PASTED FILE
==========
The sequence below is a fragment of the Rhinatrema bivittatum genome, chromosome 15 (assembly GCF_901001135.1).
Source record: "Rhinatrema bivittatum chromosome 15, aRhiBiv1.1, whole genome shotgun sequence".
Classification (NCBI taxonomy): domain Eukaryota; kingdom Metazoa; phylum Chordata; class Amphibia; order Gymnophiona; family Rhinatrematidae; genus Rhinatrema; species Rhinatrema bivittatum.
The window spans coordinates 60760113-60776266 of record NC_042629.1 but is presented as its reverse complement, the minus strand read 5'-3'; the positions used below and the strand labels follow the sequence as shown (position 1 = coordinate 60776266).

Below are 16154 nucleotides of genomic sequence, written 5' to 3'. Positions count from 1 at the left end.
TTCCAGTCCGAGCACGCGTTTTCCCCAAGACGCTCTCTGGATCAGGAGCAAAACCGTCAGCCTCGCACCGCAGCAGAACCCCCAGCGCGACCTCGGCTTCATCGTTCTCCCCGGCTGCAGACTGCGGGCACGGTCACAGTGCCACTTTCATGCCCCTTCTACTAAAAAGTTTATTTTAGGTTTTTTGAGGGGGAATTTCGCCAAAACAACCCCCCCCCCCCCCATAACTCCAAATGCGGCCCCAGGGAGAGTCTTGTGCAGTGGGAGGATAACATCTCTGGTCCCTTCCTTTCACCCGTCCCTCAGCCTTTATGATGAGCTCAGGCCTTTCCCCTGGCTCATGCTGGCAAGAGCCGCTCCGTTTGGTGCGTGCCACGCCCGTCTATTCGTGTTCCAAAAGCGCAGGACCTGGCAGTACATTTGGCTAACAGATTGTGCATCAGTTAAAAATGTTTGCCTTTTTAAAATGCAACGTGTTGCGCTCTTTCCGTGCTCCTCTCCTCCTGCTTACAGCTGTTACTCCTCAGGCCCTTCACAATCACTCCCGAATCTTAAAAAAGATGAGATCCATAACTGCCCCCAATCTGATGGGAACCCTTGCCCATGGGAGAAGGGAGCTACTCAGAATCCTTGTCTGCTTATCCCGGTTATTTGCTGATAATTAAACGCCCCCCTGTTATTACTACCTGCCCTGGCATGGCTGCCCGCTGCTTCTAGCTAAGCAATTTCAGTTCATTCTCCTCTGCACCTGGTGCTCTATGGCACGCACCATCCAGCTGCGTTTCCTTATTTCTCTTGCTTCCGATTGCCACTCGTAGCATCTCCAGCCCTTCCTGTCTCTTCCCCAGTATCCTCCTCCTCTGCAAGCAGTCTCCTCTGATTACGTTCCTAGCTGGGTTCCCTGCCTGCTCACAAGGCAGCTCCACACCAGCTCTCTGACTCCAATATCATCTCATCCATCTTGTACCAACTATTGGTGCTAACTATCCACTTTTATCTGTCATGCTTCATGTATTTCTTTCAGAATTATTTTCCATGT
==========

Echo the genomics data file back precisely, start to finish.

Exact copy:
The sequence below is a fragment of the Rhinatrema bivittatum genome, chromosome 15 (assembly GCF_901001135.1).
Source record: "Rhinatrema bivittatum chromosome 15, aRhiBiv1.1, whole genome shotgun sequence".
Classification (NCBI taxonomy): domain Eukaryota; kingdom Metazoa; phylum Chordata; class Amphibia; order Gymnophiona; family Rhinatrematidae; genus Rhinatrema; species Rhinatrema bivittatum.
The window spans coordinates 60760113-60776266 of record NC_042629.1 but is presented as its reverse complement, the minus strand read 5'-3'; the positions used below and the strand labels follow the sequence as shown (position 1 = coordinate 60776266).

Below are 16154 nucleotides of genomic sequence, written 5' to 3'. Positions count from 1 at the left end.
TTCCAGTCCGAGCACGCGTTTTCCCCAAGACGCTCTCTGGATCAGGAGCAAAACCGTCAGCCTCGCACCGCAGCAGAACCCCCAGCGCGACCTCGGCTTCATCGTTCTCCCCGGCTGCAGACTGCGGGCACGGTCACAGTGCCACTTTCATGCCCCTTCTACTAAAAAGTTTATTTTAGGTTTTTTGAGGGGGAATTTCGCCAAAACAACCCCCCCCCCCCCCATAACTCCAAATGCGGCCCCAGGGAGAGTCTTGTGCAGTGGGAGGATAACATCTCTGGTCCCTTCCTTTCACCCGTCCCTCAGCCTTTATGATGAGCTCAGGCCTTTCCCCTGGCTCATGCTGGCAAGAGCCGCTCCGTTTGGTGCGTGCCACGCCCGTCTATTCGTGTTCCAAAAGCGCAGGACCTGGCAGTACATTTGGCTAACAGATTGTGCATCAGTTAAAAATGTTTGCCTTTTTAAAATGCAACGTGTTGCGCTCTTTCCGTGCTCCTCTCCTCCTGCTTACAGCTGTTACTCCTCAGGCCCTTCACAATCACTCCCGAATCTTAAAAAAGATGAGATCCATAACTGCCCCCAATCTGATGGGAACCCTTGCCCATGGGAGAAGGGAGCTACTCAGAATCCTTGTCTGCTTATCCCGGTTATTTGCTGATAATTAAACGCCCCCCTGTTATTACTACCTGCCCTGGCATGGCTGCCCGCTGCTTCTAGCTAAGCAATTTCAGTTCATTCTCCTCTGCACCTGGTGCTCTATGGCACGCACCATCCAGCTGCGTTTCCTTATTTCTCTTGCTTCCGATTGCCACTCGTAGCATCTCCAGCCCTTCCTGTCTCTTCCCCAGTATCCTCCTCCTCTGCAAGCAGTCTCCTCTGATTACGTTCCTAGCTGGGTTCCCTGCCTGCTCACAAGGCAGCTCCACACCAGCTCTCTGACTCCAATATCATCTCATCCATCTTGTACCAACTATTGGTGCTAACTATCCACTTTTATCTGTCATGCTTCATGTATTTCTTTCAGAATTATTTTCCATGT